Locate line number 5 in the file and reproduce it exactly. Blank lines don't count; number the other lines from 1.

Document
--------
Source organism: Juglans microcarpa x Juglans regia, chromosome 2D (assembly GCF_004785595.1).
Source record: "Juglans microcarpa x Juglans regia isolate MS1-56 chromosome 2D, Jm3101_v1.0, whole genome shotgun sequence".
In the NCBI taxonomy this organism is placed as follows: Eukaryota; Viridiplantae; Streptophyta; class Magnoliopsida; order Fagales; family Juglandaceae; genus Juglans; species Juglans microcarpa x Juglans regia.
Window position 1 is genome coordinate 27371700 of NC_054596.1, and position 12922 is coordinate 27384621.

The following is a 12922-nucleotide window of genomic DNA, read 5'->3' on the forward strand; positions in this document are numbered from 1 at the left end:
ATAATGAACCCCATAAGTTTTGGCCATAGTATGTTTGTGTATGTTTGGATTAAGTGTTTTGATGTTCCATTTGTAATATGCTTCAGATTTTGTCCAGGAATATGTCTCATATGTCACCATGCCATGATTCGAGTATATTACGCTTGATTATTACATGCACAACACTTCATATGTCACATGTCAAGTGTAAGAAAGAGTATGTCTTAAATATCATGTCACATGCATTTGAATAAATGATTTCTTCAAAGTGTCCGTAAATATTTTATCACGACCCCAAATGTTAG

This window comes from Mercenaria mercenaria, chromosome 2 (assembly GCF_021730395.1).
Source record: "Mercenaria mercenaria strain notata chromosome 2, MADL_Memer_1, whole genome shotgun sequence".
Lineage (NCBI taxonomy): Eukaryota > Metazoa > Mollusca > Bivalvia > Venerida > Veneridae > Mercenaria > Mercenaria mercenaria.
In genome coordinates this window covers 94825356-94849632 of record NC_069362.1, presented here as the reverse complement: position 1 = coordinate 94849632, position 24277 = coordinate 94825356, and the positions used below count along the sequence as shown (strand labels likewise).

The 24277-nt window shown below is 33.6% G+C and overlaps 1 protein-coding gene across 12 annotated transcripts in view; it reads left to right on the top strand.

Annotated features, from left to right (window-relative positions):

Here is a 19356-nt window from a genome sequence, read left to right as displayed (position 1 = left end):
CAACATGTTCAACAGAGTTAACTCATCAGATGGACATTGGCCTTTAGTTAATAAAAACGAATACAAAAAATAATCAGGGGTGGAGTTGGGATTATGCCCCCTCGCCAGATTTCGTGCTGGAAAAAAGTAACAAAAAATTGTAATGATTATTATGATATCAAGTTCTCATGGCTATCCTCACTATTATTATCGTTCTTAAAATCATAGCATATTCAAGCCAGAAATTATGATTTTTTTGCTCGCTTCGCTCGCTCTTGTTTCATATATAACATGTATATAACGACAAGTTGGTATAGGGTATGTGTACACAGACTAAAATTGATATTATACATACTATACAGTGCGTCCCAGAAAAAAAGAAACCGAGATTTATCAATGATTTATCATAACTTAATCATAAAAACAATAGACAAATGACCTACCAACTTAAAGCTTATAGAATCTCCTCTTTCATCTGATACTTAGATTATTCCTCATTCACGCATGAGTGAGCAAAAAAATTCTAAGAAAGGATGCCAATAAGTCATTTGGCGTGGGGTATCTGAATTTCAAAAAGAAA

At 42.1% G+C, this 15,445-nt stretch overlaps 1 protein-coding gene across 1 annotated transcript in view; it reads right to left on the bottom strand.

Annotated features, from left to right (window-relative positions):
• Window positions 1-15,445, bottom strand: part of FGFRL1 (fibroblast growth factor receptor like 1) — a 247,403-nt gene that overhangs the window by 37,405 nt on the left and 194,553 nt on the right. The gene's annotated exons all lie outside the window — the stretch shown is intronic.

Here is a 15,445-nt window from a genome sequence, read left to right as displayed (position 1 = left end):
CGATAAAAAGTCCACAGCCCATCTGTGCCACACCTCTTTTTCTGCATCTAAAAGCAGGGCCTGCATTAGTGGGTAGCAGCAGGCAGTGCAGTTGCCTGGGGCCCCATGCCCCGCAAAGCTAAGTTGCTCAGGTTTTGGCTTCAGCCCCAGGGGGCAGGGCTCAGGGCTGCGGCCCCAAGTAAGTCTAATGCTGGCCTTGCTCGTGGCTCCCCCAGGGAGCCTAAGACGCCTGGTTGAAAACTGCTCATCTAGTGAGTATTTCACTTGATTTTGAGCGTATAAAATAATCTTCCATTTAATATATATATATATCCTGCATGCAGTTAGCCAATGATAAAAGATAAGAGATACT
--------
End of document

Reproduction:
The following is a 12922-nucleotide window of genomic DNA, read 5'->3' on the forward strand; positions in this document are numbered from 1 at the left end: